Hi Everyone! The ladies of Ladyfingers Letterpress were kind enough to fill in during my summer vacation last year, and this post on Arley-Rose’s signature hand lettering was one of my favorite posts that week! So I jumped at the chance when Arley-Rose volunteered to stop by with some tips and tricks for adorning your envelopes with beautiful and whimsical hand lettered addresses. Take it away ladies! –Nole
With the majority of correspondence these days taking place in the digital realm, it’s always such a treat to get something real and tangible in the mail. Heck, even before e-mail dominated our lines of communication, you knew something was really special when it arrived through your mail slot all decked out with big, beautiful lettering that you knew someone took time to carefully create. Hopefully by the end of this post you will want to sit yourself down and experiment with some of the styles shown below to make your own beautifully styled envelope addresses. –Arley-Rose of Ladyfingers Letterpress
I like to think of hand-lettering as more of an “illustration using letters” more than a “trained handwriting” kinda thing, so I choose pens that give me the most control as possible. People are doing beautiful things with pointed pens and modern calligraphy these days, and I encourage you to experiment with pointed pens if you like, but for now I am going to stick the tools that I know and love.
We’ll begin our journey into the world of lettering with familiarizing ourselves with a few different lettering styles that will act as our foundation and give us some variation in style that we can draw upon throughout our lettering endeavors! Personally, I like to combine different lettering styles, fluctuating between scripts, roman, and sans-serif characters to give the piece a lot of motion and personality. Not sure what a roman character is? Read on! Have questions about the etiquette and formality of addressing your envelopes? Martha Stewart has a terrific go-to tutorial about that!
Roman lettering, which can also be called a “Serif,” has some of the earliest origins dating back to, well, the Romans! The word “Serif” is latin for “foot”, which makes sense when you look at the letters. See? They all have feet (except o’s)! Serifed typefaces such as Garamond or Baskerville look great as all caps and spaced out (which us type nerds refer to as “tracking”), or spelled out in both caps and lowercase with normal tracking. I sometimes like to make tall condensed roman letters if the address is really long and I need to make the most of my space. On capital As, Rs, Ns, Ys, Ks, Hs, and sometimes Gs, I like to add a little flourish, as you’ll notice on some of the envelope samples below.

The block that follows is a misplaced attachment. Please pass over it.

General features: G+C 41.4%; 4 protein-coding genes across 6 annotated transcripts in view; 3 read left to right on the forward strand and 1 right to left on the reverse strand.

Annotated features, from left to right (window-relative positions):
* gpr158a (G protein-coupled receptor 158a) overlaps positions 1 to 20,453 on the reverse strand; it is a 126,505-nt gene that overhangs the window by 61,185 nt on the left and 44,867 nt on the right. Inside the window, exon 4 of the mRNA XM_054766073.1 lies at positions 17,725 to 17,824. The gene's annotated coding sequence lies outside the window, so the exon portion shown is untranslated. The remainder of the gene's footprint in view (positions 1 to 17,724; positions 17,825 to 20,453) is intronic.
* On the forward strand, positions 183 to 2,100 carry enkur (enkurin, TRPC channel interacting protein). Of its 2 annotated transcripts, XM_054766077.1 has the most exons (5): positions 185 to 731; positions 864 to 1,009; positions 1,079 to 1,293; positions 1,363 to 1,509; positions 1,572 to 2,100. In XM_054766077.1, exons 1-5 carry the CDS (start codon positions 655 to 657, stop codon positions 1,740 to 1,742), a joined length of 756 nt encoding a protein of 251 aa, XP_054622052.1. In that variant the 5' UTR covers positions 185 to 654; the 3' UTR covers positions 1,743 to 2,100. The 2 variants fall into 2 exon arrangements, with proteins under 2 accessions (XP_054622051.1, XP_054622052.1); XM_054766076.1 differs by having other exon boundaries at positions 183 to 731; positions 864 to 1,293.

Now that you know that the word “Serif” means “foot”, naturally “Sans Serif” means “Without Feet!” Sans Serif letters were popularized in the mid twentieth century with the arrival of Helvetica, Gill Sans and Futura. I think they look great as all caps, tall and condensed! I also find that they’re easy to draw because they most closely resemble a clean, handwritten print style.
Now the fun part begins! Getting the hang of lettering a script might take some time to get the hang of, but here’s a secret! Write in cursive as you normally would, and then darken the strokes that should have accents. Feel free to refer to other scripts with a quick google image search to see where those accents should be. Have some fun with your script: it’s not necessary to keep a straight baseline, in fact I tend to like scripts that dance around a little bit on the page. They have more character! Ha! Get it! Character? Typography? Joke? Uhhh….. Nevermind.
My favorite go-to pen is the Pigma Micron from Sakura of America. I’ve been drawing with Micron pens since I was a wee young artist, and they continue to be my favorite pen for all types of uses, especially drawing on light-colored envelopes. My size of choice is an 08 but there was a time when all I used was the smaller 03s to get a really nice fine line.
Keep it classy! Sometimes a white pen is all you need to do the trick, especially on dark or brightly colored envelopes. My go-to is the White Gelly Roll 08, which gives me a nice smooth line without any breaks or clogs. I’ve found that the Metallic Silver Gelly Roll pen is also super awesome! It’s not really too sparkly, but is super opaque which is exactly what I want. I also like the Moonlight pens for an extra burst of color.
Sometimes I like the swift expression that can only be found with a brush pen. When I don’t have time to whip out the gouache and brushes, the Pigma Brush pens really do the trick. They also come in a variety of colors, so if you’re not feeling like black ink is your thing that day, you can also choose from a variety of other colors that look great on white or light colored envelopes.
The Do Not Open Lettering Project by Erik Marinovich was recently brought to my attention by my amazing typographer friend Jeremy Mickel, and it blew my mind. It still does blow my mind. Every time I look at it. I thought I would refer to it here because it shows how creative you can be with large oversize envelopes. Besides, envelopes: they’re really just a canvas for beautiful lettering, right? Anyway, the Permapaque markers are incredible for this task. They’re nice and opaque like a paint marker without the nasty smell, and you get a huge variety of colors!
Now that you’ve seen some samples, I’d love to see what you come up with! Don’t forget to tag your work on Instagram with @beautifulpaper, @ladyfingersletterpress and @sakuraofamerica. Thanks and happy lettering!
Photo Credits: Ladyfingers Letterpress